Lillian Chiyeko Kimura
April 7, 1929 – April 23, 2020
Lillian Chiyeko Kimura, formerly of Bloomfield, NJ and Chicago, IL passed away after brief illness on 4/23/20 in Albany, NY.
She was born on April 7, 1929 in Glendale, California, the Nisei daughter of Homer and Hisa (Muraki) Kimura. During World War II, at age thirteen, her family was forced to leave their home and incarcerated in a remote area of California at the Manzanar War Relocation Center. There, her life was influenced by the work of the YWCA which served to educate Japanese American women and girls interned at the camp and help prepare them for resettlement after the war ended. Following the war, she moved with her family to Chicago and graduated from the University of Illinois with a Master’s in Social Work and worked for the YWCA of Chicago and later served at the national level rising to become the Associate Executive Director of the YWCA of the USA in NYC. In keeping with the YWCA’s mission of “eliminating racism, empowering women and promoting peace, justice, freedom and dignity for all people,” she dedicated her career to civil rights advocacy especially for Asian Americans and women. She was an active leader in the Japanese American Citizens League (JACL) eventually becoming the first woman elected as JACL national president in1992. She was also actively involved in JACL’s campaign directed to the Redress Movement which provided reparations for Japanese Americans interned during WW II and helped bring congressional attention to the issue to acknowledge the violation of rights of Japanese Americans as US citizens. The movement influenced President Jimmy Carter to sign an act in 1980 to establish the Commission on Wartime Relocation and Internment of Civilians (CWRIC). The CWRIC completed its fact-finding task in 1982 and published its report: Personal Justice Denied. This report led to the passage of the Civil Liberties Act of 1988 signed by President Ronald Reagan. In agreement with JACL, Lillian felt strongly that reparations include funding to educate the public and future generations about the internment in order to prevent future civil rights violations. She was actively involved in bringing an exhibit to the Ellis Island Immigration Museum in 1998 to bring visibility about the Japanese Internment to a wider audience. She continued to use her experience and knowledge to advocate for women and other minority voices well into retirement and was involved in the American Jewish Committee and was a docent at the Ellis Island Museum. She received multiple awards for her work including the Ina Kay Award (2008) from the Anti-Defamation League (ADL), the Justice in Action award (2011)from the American Asian Legal Defense and Education Fund, Decorated Order of the Precious Crown, Wisteria, Japan (1992) Member Academy Certificate.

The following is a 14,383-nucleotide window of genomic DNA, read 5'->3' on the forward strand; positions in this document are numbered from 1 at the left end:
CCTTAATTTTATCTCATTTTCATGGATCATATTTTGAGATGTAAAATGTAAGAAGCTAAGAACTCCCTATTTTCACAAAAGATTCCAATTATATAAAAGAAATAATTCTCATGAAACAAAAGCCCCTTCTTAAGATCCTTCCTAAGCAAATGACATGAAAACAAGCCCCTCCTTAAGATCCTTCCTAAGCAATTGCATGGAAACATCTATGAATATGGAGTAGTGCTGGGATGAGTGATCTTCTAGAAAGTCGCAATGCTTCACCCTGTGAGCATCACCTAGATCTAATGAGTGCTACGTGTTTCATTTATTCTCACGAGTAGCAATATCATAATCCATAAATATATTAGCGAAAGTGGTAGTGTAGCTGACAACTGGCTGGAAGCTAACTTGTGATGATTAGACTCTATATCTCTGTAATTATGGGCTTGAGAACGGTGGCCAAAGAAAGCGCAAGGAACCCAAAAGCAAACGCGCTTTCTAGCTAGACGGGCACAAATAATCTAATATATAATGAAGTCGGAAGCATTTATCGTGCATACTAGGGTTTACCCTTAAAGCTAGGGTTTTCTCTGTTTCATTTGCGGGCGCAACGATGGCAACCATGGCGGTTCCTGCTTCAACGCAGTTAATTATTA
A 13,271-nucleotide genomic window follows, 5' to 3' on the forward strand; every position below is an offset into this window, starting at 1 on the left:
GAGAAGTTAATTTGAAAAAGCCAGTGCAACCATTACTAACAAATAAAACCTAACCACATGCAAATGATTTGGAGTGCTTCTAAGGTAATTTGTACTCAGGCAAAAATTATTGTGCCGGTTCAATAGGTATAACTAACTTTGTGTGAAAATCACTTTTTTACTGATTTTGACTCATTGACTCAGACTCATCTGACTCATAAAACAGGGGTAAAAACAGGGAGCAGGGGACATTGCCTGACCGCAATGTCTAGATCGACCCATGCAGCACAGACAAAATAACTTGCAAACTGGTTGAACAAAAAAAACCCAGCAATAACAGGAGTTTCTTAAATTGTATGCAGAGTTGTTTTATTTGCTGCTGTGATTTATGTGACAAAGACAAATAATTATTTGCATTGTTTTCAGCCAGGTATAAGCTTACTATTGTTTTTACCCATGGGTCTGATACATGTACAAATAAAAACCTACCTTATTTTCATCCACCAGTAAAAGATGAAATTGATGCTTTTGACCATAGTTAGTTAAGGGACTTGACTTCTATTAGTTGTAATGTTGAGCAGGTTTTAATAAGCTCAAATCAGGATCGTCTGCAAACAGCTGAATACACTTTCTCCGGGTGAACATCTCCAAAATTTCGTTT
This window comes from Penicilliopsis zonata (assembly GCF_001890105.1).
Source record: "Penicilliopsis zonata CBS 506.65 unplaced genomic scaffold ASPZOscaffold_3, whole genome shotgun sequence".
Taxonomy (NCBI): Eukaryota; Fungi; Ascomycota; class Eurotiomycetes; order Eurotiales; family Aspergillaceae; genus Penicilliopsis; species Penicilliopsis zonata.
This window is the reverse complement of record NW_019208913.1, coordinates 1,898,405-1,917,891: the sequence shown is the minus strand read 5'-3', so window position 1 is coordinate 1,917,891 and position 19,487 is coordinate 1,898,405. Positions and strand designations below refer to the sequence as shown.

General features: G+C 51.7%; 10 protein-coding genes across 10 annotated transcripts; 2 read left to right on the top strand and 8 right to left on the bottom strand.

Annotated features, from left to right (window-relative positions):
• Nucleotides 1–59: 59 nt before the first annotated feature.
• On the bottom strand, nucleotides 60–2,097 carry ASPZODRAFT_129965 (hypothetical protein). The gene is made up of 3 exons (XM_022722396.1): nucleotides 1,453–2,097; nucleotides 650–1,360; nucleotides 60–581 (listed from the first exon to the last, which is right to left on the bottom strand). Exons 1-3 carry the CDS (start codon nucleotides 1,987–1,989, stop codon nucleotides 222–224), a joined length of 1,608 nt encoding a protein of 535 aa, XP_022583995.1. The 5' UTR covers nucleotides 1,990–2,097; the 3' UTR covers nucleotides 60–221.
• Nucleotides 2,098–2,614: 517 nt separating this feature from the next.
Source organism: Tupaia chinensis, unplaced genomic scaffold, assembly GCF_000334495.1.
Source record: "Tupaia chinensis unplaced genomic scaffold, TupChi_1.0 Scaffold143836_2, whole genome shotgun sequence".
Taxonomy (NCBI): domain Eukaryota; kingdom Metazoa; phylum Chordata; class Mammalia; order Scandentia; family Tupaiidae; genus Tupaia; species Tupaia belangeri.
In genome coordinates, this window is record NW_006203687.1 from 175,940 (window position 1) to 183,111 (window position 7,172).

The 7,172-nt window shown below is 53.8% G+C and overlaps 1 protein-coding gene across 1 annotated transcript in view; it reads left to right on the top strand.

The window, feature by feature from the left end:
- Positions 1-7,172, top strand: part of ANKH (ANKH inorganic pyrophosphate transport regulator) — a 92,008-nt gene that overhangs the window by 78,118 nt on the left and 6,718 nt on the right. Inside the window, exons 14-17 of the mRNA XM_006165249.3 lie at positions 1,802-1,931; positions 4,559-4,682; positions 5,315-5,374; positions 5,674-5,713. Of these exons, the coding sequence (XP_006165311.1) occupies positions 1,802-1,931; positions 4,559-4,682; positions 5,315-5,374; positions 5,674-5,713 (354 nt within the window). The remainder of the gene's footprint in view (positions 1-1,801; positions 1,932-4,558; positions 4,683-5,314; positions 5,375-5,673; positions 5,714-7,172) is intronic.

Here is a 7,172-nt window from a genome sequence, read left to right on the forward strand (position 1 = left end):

In addition to her work with the YWCA and JACL, Lillian was a life-long learner. She loved to read and was never without a book or the NY Times Crossword Puzzle which she completed in ink. She enjoyed traveling, often with her mom and niece, to JACL meetings and he niece’s Judo tournaments as well as all over the world. She was an avid seamstress and proud of her entire family.
Lillian is survived by her sisters Florence (George) Sasabuchi in Monterey Park, CA and Rose (Louis) DiCerbo in Schenectady, NY as well as her nephews and nieces including: Paul Katayama, Mark (Evelyn) Sasabuchi, Candi (Bob) Glassberg, Patricia Lee (David Mozer), Karen (Lori Oleachea) Nagao, Lou DiCerbo, Margaret (Patrick) Golden, Marina DiCerbo, and beloved friends, Ora Taylor and Martha White as well as many great nieces and nephews.
She is predeceased by her parents Homer and Hisa Kimura, her sister Hiroko (and Chester) Katayama, her brother Hikaru (and Elsie) Nagao and Laura DiCerbo and Harriet DiCerbo.
Funeral services will take place at a future date.